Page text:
As part of my long and careful deliberations regarding the acquisition by foreign investors of S. Kidman and Co. Limited, consistent with the formal process required, I have today informed the investor that my preliminary view of the proposal that has been put to me is contrary to the national interest.
Australia welcomes foreign investment, however we must be confident that this investment is not contrary to the national interest.
Australians must have confidence in how we regulate foreign investment, to ensure continued support for foreign investment that is critical to our economy in providing jobs and growth. This is a relevant consideration.
On 15 April I exercised my statutory discretion to extend the period in which I have to review this application. I did this in order to provide me with sufficient time to consider this complex case. Without this extension I would have been required to have made a decision that week. This additional time has assisted me in forming my preliminary view.
The Kidman land portfolio is the largest private land holding in Australia. The Kidman portfolio holds approximately 1.3 per cent of Australia's total land area, and 2.5 per cent of Australia's agricultural land. Even after the excision of Anna Creek and The Peake properties, Kidman will still be Australia's largest private land owner and hold over 1 per cent of Australia's total land area, and 2 per cent of Australia's agricultural land.
Given the size and significance of the Kidman portfolio I am concerned that the acquisition of an 80 per cent interest in S. Kidman & Co Limited by Dakang Australia Holdings Pty Ltd (Dakang) may be contrary to the national interest. I have today made my concerns known to the applicant and provided them with a natural justice period in which they may respond and consider how they wish to proceed. The applicant shall have until next Tuesday 3 May 2016 to respond.
I have concerns that the form in which the Kidman portfolio has been offered as a single aggregated asset, has rendered it difficult for Australian bidders to be able to make a competitive bid. The size of the asset makes it difficult for any single Australian group to acquire the entire operation.
On 20 April I commissioned an external and independent Review of the Kidman sale process to examine market integrity issues around the Kidman sale process so that I could be fully informed. The Review, conducted by Professor Graeme Samuel AC, was tasked with providing advice on whether the competitive bid process offered fair opportunity to Australian bidders to participate.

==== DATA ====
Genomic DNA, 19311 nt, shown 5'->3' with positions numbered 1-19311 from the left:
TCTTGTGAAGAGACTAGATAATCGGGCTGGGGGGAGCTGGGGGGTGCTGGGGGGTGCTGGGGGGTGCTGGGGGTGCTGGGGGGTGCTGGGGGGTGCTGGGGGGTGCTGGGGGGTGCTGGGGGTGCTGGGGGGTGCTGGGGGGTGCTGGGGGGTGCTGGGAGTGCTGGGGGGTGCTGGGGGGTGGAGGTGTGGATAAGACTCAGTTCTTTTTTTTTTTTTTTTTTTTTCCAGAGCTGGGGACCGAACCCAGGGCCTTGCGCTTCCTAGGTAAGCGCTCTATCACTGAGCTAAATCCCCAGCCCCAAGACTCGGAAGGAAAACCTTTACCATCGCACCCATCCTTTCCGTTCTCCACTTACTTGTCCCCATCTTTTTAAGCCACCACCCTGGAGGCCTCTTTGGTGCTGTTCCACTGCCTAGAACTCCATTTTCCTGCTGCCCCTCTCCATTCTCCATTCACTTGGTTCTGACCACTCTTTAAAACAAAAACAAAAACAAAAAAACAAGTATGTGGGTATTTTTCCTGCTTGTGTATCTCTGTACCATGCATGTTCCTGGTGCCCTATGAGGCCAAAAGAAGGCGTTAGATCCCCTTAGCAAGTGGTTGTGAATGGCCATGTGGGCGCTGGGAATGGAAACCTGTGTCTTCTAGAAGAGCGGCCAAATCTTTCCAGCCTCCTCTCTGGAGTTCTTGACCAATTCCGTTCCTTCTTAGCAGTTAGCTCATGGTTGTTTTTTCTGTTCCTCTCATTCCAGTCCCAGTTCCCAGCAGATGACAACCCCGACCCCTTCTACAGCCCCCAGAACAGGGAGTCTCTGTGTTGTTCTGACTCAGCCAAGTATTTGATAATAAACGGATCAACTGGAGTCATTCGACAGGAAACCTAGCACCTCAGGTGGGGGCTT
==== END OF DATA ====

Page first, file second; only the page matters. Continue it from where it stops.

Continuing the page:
The Review contains sensitive commercial in confidence material which precludes its release. While the review found the sale process followed a satisfactory commercial practice that offered opportunity to Australian parties to make an offer, the review also found there remains significant domestic interest in Kidman.
I outlined my concerns in my announcement and decision on Kidman on 19 November 2015. I noted then that the size and significance of the total portfolio of Kidman properties in the proposed form as a single composite property asset was not in the national interest. I am not yet satisfied these concerns have been addressed by the revised proposal that has been submitted to me.
The size and significance of the portfolio, combined with the impact the decision may have on broader Australian support for foreign investment in Australian agriculture, must also be taken into account in this case.
The Turnbull Government welcomes foreign investment where it is consistent with our national interests. However, we must always ensure it is on our own terms. There are not too many jurisdictions anywhere in the world where foreign acquisition of large holdings would be permitted.
As Treasurer I have approved many significant foreign investment proposals and I consider each on its merits.
Foreign investment has underpinned the development of our nation and we must continue to attract the strong inflows of foreign capital that our economy requires. Without foreign capital and investment, Australia's output, employment and standard of living would all be lower.
Foreign investment rules facilitate such investment while giving assurance to the community that the investment is being made in a way which ensures that Australia's national interest is protected
We will continue to welcome and support foreign investment that is not contrary to our national interest.